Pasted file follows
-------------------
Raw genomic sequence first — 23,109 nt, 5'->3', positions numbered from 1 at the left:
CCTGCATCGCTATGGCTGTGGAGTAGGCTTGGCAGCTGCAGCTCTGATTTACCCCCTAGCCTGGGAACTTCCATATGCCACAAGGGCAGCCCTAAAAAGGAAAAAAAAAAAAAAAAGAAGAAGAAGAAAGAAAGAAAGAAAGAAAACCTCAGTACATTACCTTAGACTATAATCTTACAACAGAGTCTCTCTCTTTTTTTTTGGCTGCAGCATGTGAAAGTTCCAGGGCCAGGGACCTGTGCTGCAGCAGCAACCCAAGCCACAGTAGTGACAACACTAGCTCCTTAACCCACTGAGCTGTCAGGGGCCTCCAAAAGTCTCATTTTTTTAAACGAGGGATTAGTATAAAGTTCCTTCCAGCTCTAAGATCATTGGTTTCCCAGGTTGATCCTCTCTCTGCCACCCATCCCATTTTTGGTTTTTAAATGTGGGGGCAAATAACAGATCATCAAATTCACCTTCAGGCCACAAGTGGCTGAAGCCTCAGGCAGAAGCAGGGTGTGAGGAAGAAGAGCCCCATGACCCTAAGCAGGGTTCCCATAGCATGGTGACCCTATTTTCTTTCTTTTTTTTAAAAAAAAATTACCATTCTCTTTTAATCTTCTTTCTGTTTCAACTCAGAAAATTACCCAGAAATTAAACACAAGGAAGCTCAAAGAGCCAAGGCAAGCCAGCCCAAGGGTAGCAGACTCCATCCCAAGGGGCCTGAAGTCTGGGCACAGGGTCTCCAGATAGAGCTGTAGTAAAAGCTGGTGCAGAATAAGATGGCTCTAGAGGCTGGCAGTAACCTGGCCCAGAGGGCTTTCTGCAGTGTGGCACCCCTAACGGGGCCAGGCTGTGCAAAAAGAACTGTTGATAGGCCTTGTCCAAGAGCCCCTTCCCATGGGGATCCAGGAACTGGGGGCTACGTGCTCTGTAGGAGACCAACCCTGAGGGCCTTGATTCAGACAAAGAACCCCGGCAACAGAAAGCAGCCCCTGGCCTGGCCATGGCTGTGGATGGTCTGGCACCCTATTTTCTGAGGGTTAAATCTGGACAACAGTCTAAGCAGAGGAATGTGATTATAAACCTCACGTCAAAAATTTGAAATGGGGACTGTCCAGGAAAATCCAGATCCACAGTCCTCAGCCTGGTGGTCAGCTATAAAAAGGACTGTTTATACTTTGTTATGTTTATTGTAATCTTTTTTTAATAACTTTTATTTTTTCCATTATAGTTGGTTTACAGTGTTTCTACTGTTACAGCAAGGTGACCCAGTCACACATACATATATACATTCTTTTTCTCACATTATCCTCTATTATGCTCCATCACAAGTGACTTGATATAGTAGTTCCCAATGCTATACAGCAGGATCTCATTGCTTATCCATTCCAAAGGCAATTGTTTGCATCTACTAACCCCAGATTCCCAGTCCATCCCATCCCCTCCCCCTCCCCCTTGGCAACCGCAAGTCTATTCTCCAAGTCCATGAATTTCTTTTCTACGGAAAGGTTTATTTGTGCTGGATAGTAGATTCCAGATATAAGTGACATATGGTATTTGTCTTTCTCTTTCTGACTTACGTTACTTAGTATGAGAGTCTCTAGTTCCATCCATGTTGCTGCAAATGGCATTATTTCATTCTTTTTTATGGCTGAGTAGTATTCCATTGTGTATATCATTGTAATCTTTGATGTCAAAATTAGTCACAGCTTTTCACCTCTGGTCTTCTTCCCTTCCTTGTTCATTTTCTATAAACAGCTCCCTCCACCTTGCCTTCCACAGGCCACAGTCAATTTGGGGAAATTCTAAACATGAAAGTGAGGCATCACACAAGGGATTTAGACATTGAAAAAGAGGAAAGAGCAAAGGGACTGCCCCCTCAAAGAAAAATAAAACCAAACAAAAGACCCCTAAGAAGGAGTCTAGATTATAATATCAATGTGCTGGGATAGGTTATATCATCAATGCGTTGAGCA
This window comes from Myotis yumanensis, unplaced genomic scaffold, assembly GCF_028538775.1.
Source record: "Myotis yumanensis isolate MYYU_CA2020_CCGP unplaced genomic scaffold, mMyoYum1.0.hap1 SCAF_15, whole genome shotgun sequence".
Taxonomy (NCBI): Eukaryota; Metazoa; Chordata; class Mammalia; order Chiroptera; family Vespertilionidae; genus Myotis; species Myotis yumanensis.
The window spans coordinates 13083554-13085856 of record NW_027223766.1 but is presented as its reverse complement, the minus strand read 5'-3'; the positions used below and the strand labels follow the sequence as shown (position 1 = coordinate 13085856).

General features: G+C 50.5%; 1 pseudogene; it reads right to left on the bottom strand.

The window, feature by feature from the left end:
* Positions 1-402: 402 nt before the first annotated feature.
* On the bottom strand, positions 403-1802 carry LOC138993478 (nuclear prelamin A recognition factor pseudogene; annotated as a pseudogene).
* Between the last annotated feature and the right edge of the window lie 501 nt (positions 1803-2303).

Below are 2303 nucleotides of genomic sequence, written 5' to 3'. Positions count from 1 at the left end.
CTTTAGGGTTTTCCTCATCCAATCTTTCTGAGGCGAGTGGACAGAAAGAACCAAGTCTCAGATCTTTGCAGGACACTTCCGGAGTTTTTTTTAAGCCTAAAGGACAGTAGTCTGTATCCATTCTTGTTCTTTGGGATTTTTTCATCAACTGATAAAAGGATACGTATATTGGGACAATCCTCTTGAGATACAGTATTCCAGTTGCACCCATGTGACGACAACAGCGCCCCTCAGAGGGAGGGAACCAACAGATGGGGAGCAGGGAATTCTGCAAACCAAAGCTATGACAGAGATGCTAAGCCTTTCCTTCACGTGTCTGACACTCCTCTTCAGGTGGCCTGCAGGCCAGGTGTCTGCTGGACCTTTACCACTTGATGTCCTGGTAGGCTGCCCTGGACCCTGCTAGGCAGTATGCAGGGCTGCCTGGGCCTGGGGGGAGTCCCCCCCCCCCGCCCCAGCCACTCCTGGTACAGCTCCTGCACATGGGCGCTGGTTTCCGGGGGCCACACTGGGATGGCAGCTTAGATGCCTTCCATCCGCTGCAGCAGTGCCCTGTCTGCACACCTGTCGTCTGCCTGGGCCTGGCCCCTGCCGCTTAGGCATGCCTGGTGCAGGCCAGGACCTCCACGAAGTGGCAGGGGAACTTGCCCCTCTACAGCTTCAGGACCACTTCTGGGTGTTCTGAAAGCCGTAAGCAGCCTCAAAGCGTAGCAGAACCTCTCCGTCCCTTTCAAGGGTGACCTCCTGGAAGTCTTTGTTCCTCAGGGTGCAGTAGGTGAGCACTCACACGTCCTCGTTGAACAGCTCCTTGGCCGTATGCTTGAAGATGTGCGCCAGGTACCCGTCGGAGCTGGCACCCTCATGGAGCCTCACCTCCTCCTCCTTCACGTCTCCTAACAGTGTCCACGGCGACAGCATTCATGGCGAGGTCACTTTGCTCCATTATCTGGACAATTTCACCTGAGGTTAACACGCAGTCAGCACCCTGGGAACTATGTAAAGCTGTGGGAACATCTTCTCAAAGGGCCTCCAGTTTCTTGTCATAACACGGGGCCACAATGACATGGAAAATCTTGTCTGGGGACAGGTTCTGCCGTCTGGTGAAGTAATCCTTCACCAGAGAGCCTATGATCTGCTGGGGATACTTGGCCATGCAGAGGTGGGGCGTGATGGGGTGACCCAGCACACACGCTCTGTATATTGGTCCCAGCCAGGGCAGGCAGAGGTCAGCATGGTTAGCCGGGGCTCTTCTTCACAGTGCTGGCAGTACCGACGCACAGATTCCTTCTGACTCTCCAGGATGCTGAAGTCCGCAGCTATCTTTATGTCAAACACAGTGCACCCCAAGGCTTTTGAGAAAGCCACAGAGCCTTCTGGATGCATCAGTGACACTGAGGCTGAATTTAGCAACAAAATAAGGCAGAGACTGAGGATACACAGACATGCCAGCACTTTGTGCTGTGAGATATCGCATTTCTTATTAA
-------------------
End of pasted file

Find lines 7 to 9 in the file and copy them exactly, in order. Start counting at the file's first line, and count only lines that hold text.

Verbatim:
General features: G+C 50.5%; 1 pseudogene; it reads right to left on the bottom strand.

The window, feature by feature from the left end:
* Positions 1-402: 402 nt before the first annotated feature.